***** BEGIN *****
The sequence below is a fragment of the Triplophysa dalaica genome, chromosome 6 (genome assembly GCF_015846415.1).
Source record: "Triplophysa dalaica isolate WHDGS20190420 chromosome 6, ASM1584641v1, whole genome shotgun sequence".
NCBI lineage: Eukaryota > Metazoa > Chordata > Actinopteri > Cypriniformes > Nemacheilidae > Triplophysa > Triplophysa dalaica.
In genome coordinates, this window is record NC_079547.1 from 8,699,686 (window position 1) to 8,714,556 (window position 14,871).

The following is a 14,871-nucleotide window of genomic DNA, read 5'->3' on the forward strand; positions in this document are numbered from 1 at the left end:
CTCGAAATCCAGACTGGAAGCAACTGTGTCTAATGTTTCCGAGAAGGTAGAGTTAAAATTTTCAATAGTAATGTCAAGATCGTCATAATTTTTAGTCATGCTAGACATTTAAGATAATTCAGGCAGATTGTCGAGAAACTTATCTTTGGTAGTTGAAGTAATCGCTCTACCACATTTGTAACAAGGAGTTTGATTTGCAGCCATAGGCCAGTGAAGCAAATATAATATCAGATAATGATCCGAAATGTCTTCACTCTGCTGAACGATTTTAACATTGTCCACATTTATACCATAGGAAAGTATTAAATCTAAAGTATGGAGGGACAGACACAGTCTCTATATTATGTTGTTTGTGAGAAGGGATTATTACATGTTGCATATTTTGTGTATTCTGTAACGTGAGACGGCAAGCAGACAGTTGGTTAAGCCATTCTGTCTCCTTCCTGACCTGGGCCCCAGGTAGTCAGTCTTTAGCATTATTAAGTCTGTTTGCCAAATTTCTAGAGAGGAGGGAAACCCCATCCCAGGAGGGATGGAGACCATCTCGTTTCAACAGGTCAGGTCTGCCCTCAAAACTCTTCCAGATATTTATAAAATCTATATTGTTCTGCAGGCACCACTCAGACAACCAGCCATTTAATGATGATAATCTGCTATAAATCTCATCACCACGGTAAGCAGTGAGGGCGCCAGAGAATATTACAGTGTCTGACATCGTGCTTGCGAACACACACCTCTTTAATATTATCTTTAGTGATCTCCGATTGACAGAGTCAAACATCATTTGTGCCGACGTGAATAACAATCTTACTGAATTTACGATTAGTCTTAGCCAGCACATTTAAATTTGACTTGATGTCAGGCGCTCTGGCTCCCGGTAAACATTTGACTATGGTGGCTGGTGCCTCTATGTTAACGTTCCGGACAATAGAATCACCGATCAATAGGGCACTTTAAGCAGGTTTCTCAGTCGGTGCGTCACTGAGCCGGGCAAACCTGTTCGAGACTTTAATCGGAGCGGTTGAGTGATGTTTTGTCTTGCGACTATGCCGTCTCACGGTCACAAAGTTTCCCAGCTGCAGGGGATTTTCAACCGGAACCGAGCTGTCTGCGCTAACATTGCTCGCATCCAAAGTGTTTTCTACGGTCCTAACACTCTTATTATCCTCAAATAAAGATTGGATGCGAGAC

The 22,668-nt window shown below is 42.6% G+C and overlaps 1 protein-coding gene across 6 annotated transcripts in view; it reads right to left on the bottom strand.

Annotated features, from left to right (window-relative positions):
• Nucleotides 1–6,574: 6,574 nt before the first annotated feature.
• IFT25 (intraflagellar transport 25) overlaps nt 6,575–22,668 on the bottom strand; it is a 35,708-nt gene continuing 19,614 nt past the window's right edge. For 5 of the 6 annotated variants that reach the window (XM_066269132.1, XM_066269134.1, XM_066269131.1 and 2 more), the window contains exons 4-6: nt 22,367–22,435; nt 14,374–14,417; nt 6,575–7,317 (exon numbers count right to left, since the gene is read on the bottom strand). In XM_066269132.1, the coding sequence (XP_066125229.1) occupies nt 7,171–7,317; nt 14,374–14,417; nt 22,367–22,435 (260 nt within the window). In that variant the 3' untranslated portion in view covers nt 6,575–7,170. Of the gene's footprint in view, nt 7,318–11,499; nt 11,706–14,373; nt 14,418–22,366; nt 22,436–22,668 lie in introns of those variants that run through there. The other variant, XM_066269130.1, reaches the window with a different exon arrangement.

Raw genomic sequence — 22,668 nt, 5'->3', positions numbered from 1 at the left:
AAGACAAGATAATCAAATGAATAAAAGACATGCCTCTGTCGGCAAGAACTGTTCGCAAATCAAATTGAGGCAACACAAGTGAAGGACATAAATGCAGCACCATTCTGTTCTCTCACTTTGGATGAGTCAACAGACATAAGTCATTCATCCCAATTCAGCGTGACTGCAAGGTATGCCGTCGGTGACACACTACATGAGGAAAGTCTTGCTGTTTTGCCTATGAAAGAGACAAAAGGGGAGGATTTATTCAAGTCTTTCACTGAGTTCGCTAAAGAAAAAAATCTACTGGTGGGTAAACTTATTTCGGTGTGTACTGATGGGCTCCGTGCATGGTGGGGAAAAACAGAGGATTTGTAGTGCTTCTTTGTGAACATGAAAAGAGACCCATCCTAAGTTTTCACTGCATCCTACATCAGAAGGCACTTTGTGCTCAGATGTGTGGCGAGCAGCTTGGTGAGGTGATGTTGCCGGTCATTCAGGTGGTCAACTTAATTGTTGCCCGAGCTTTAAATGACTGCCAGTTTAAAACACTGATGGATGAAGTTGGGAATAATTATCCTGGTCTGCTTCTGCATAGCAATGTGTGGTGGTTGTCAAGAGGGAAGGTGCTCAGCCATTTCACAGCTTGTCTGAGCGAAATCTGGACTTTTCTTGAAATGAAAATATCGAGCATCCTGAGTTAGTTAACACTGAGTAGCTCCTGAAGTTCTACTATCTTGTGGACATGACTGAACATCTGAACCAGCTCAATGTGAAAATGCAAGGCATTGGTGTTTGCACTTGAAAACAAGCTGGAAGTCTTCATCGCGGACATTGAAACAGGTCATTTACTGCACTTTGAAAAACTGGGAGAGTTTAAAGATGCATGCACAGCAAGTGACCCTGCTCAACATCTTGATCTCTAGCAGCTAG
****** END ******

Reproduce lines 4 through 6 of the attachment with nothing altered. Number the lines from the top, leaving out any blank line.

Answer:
In genome coordinates, this window is record NC_079547.1 from 8,699,686 (window position 1) to 8,714,556 (window position 14,871).

The following is a 14,871-nucleotide window of genomic DNA, read 5'->3' on the forward strand; positions in this document are numbered from 1 at the left end:
CTCGAAATCCAGACTGGAAGCAACTGTGTCTAATGTTTCCGAGAAGGTAGAGTTAAAATTTTCAATAGTAATGTCAAGATCGTCATAATTTTTAGTCATGCTAGACATTTAAGATAATTCAGGCAGATTGTCGAGAAACTTATCTTTGGTAGTTGAAGTAATCGCTCTACCACATTTGTAACAAGGAGTTTGATTTGCAGCCATAGGCCAGTGAAGCAAATATAATATCAGATAATGATCCGAAATGTCTTCACTCTGCTGAACGATTTTAACATTGTCCACATTTATACCATAGGAAAGTATTAAATCTAAAGTATGGAGGGACAGACACAGTCTCTATATTATGTTGTTTGTGAGAAGGGATTATTACATGTTGCATATTTTGTGTATTCTGTAACGTGAGACGGCAAGCAGACAGTTGGTTAAGCCATTCTGTCTCCTTCCTGACCTGGGCCCCAGGTAGTCAGTCTTTAGCATTATTAAGTCTGTTTGCCAAATTTCTAGAGAGGAGGGAAACCCCATCCCAGGAGGGATGGAGACCATCTCGTTTCAACAGGTCAGGTCTGCCCTCAAAACTCTTCCAGATATTTATAAAATCTATATTGTTCTGCAGGCACCACTCAGACAACCAGCCATTTAATGATGATAATCTGCTATAAATCTCATCACCACGGTAAGCAGTGAGGGCGCCAGAGAATATTACAGTGTCTGACATCGTGCTTGCGAACACACACCTCTTTAATATTATCTTTAGTGATCTCCGATTGACAGAGTCAAACATCATTTGTGCCGACGTGAATAACAATCTTACTGAATTTACGATTAGTCTTAGCCAGCACATTTAAATTTGACTTGATGTCAGGCGCTCTGGCTCCCGGTAAACATTTGACTATGGTGGCTGGTGCCTCTATGTTAACGTTCCGGACAATAGAATCACCGATCAATAGGGCACTTTAAGCAGGTTTCTCAGTCGGTGCGTCACTGAGCCGGGCAAACCTGTTCGAGACTTTAATCGGAGCGGTTGAGTGATGTTTTGTCTTGCGACTATGCCGTCTCACGGTCACAAAGTTTCCCAGCTGCAGGGGATTTTCAACCGGAACCGAGCTGTCTGCGCTAACATTGCTCGCATCCAAAGTGTTTTCTACGGTCCTAACACTCTTATTATCCTCAAATAAAGATTGGATGCGAGAC